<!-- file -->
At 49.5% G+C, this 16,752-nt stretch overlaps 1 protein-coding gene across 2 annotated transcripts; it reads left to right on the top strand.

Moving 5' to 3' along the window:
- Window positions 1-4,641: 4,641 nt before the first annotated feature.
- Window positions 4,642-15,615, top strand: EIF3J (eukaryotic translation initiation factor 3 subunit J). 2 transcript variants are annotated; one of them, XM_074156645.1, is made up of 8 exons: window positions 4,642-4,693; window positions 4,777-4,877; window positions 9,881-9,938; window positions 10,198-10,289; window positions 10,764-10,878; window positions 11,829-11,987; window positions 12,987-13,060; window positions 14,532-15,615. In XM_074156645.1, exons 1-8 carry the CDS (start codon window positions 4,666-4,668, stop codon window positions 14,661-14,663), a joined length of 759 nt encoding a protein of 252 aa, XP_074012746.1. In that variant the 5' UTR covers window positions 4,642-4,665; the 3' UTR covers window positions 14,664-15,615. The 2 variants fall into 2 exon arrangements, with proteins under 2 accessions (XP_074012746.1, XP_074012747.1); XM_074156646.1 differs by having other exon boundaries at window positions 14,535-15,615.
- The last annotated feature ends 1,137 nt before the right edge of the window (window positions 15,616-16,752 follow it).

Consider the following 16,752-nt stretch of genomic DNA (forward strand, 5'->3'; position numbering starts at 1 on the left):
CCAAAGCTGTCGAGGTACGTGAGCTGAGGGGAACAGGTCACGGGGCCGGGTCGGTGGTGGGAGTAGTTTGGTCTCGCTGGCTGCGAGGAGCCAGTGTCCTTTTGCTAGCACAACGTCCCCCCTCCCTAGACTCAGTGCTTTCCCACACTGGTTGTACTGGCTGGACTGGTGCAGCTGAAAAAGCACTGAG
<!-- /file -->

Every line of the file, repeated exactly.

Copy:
At 49.5% G+C, this 16,752-nt stretch overlaps 1 protein-coding gene across 2 annotated transcripts; it reads left to right on the top strand.

Moving 5' to 3' along the window:
- Window positions 1-4,641: 4,641 nt before the first annotated feature.
- Window positions 4,642-15,615, top strand: EIF3J (eukaryotic translation initiation factor 3 subunit J). 2 transcript variants are annotated; one of them, XM_074156645.1, is made up of 8 exons: window positions 4,642-4,693; window positions 4,777-4,877; window positions 9,881-9,938; window positions 10,198-10,289; window positions 10,764-10,878; window positions 11,829-11,987; window positions 12,987-13,060; window positions 14,532-15,615. In XM_074156645.1, exons 1-8 carry the CDS (start codon window positions 4,666-4,668, stop codon window positions 14,661-14,663), a joined length of 759 nt encoding a protein of 252 aa, XP_074012746.1. In that variant the 5' UTR covers window positions 4,642-4,665; the 3' UTR covers window positions 14,664-15,615. The 2 variants fall into 2 exon arrangements, with proteins under 2 accessions (XP_074012746.1, XP_074012747.1); XM_074156646.1 differs by having other exon boundaries at window positions 14,535-15,615.
- The last annotated feature ends 1,137 nt before the right edge of the window (window positions 15,616-16,752 follow it).

Consider the following 16,752-nt stretch of genomic DNA (forward strand, 5'->3'; position numbering starts at 1 on the left):
CCAAAGCTGTCGAGGTACGTGAGCTGAGGGGAACAGGTCACGGGGCCGGGTCGGTGGTGGGAGTAGTTTGGTCTCGCTGGCTGCGAGGAGCCAGTGTCCTTTTGCTAGCACAACGTCCCCCCTCCCTAGACTCAGTGCTTTCCCACACTGGTTGTACTGGCTGGACTGGTGCAGCTGAAAAAGCACTGAG